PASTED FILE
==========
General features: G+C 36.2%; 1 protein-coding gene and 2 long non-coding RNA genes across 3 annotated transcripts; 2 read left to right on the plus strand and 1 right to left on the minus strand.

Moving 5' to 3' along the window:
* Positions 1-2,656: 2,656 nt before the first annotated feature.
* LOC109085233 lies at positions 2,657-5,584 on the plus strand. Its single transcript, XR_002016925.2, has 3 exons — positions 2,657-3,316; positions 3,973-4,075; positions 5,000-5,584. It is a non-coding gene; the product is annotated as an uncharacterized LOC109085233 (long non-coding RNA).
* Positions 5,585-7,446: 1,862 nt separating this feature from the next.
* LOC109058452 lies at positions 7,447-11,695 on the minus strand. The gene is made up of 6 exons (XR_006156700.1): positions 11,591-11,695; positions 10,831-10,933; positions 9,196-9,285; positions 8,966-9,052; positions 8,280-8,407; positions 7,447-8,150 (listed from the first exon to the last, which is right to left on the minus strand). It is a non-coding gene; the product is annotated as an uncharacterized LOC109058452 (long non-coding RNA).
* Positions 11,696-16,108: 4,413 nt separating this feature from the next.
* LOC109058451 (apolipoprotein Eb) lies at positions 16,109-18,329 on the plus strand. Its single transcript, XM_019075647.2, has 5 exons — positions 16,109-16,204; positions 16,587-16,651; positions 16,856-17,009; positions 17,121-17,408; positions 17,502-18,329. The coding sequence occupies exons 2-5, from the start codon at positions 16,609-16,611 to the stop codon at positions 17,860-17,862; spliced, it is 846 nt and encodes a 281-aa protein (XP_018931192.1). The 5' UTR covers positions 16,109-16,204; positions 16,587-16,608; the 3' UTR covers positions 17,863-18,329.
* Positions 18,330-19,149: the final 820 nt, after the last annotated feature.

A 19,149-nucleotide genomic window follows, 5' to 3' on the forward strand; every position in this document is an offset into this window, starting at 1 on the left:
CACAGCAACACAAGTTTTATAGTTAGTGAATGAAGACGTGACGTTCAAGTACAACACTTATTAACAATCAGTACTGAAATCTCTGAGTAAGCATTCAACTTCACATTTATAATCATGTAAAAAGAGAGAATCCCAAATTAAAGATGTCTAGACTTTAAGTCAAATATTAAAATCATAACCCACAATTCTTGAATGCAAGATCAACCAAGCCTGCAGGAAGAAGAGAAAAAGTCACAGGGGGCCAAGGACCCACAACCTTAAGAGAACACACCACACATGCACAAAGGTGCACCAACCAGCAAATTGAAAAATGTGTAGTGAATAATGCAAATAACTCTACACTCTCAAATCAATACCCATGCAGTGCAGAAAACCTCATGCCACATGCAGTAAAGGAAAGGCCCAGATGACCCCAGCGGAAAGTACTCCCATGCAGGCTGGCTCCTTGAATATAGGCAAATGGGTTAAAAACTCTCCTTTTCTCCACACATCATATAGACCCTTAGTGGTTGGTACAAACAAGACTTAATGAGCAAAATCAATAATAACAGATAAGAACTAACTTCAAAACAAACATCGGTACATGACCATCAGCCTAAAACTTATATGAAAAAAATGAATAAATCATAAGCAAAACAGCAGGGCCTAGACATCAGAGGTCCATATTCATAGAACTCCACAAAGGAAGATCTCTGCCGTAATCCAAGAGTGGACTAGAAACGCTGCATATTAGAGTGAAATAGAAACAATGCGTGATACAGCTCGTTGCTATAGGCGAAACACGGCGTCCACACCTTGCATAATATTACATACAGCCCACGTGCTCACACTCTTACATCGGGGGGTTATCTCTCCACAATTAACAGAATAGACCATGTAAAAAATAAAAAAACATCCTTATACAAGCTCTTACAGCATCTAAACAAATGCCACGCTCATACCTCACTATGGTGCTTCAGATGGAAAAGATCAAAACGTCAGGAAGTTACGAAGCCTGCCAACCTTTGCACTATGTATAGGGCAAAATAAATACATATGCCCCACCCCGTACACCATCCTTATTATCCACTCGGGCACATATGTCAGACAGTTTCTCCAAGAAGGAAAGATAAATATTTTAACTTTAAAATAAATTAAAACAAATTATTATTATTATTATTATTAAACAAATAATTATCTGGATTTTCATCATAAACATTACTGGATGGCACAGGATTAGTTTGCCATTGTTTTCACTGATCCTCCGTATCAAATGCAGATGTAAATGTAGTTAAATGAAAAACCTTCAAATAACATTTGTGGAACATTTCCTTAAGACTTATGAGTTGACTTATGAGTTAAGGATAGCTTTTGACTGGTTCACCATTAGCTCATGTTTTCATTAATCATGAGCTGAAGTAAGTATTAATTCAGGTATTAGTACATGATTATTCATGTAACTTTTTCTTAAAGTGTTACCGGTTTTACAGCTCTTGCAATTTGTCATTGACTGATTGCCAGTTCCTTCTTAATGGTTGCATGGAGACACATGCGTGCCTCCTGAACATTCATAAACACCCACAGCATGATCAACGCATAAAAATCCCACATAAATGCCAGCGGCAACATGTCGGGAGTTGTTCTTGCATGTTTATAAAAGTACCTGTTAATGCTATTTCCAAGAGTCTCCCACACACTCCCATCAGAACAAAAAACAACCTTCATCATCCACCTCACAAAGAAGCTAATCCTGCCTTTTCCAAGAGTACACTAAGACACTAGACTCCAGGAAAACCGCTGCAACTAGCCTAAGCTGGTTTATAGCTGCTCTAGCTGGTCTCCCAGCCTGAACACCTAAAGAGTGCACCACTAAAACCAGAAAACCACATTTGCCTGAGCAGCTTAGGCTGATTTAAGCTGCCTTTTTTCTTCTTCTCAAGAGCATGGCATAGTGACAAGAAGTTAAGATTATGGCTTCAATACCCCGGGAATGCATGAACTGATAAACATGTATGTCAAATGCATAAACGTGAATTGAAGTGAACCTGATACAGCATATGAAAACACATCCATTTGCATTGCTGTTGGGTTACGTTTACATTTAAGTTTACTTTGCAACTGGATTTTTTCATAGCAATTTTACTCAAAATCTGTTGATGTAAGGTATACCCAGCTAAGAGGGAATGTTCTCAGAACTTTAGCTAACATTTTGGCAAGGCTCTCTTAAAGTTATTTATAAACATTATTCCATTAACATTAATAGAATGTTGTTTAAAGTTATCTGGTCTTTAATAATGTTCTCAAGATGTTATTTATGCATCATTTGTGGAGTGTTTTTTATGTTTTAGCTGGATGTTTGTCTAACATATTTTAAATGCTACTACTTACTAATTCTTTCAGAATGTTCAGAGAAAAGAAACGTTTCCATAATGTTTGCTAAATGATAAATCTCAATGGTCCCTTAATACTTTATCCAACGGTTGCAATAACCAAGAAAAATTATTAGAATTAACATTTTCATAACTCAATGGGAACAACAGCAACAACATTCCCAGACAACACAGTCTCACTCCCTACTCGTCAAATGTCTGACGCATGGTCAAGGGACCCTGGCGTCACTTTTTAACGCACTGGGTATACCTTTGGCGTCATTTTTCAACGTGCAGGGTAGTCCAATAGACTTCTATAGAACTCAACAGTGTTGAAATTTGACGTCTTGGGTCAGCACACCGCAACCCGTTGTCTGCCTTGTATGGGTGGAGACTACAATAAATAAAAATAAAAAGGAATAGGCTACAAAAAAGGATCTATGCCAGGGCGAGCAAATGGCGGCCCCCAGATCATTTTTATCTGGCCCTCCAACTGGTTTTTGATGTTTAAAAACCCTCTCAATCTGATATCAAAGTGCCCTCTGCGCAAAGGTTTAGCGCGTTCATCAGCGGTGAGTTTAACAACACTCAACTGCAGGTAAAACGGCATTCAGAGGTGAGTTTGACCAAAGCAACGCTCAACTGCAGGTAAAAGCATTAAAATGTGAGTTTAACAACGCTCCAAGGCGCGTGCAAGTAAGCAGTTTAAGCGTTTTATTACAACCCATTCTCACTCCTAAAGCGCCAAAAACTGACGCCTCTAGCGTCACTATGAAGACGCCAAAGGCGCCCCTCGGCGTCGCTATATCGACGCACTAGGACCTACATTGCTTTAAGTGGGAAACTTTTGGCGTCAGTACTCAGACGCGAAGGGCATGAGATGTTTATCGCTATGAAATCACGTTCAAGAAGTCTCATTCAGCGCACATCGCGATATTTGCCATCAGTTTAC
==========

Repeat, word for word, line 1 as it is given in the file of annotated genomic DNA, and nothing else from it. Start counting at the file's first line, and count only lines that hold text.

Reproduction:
General features: G+C 36.2%; 1 protein-coding gene and 2 long non-coding RNA genes across 3 annotated transcripts; 2 read left to right on the plus strand and 1 right to left on the minus strand.